(1) [A]n action is filed or removed when constitutional and/or statutory jurisdictional requirements are not met, (2) neither the parties nor the judge raise the error until after a jury verdict has been rendered, or a dispositive ruling has been made by the court, and (3) before the verdict is rendered, or ruling is issued, the jurisdictional defect is cured.
312 F.3d at 174. The opinion strictly limited the exception as follows:
If at any point prior to the verdict or ruling, the issue is raised, the court must apply the general rule and dismiss regardless of subsequent changes in citizenship.
The jurisdictional error in the present case not having been identified until after the jury returned its verdict, and the post-filing change in the composition of the partnership having (in the Court's view) cured the jurisdictional defect, the Court reversed and remanded with instructions to the District Court to enter judgment in favor of Atlas. Ibid. We granted certiorari. 540 U.S. 944 (2003).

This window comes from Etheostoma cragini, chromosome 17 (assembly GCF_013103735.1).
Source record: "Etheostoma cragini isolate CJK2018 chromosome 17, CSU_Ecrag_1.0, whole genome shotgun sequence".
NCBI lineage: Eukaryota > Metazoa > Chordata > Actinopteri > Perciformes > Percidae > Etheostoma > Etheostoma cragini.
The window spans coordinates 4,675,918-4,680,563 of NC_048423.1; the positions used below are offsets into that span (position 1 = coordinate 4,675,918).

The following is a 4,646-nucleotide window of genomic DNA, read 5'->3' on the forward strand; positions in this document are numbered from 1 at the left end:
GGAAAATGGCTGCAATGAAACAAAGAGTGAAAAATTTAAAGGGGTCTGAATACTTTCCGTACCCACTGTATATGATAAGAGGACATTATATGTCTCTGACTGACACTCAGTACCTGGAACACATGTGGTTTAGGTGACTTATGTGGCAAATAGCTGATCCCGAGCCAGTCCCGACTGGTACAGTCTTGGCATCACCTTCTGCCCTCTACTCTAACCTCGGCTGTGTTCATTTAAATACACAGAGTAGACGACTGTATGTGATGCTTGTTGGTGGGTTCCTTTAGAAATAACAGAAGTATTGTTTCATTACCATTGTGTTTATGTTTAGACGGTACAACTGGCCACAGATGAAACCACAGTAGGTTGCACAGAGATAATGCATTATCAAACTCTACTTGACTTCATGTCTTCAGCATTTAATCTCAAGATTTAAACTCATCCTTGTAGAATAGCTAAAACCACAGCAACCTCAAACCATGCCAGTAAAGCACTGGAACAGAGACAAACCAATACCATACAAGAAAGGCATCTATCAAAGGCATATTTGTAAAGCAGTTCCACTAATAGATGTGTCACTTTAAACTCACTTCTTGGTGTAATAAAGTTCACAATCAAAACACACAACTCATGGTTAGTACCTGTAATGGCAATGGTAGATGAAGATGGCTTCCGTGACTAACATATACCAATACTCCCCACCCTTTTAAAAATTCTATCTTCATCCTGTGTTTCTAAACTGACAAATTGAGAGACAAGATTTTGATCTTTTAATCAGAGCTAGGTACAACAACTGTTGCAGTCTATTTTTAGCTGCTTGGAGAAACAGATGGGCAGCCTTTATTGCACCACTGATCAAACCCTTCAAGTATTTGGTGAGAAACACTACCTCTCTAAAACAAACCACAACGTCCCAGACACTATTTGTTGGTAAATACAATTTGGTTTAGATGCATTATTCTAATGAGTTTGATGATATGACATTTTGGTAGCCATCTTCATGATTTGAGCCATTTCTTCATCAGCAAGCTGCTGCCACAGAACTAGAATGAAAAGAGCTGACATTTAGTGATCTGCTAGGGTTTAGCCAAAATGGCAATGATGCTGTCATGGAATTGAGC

It has long been the case that "the jurisdiction of the Court depends upon the state of things at the time of the action brought." Mollan v. Torrance, 9 Wheat. 537, 539 (1824). This time-of-filing rule is hornbook law (quite literally )
taught to first-year law students in any basic course on federal civil procedure. It measures all challenges to subject matter jurisdiction premised upon diversity of citizenship against the state of facts that existed at the time of filing -- whether the challenge be brought shortly after filing, after the trial or even for the first time on appeal. (Challenges to subject matter jurisdiction can of course be raised at any time prior to final judgment. See Capron v. Van Noorden, 2 Cranch 126 (1804).)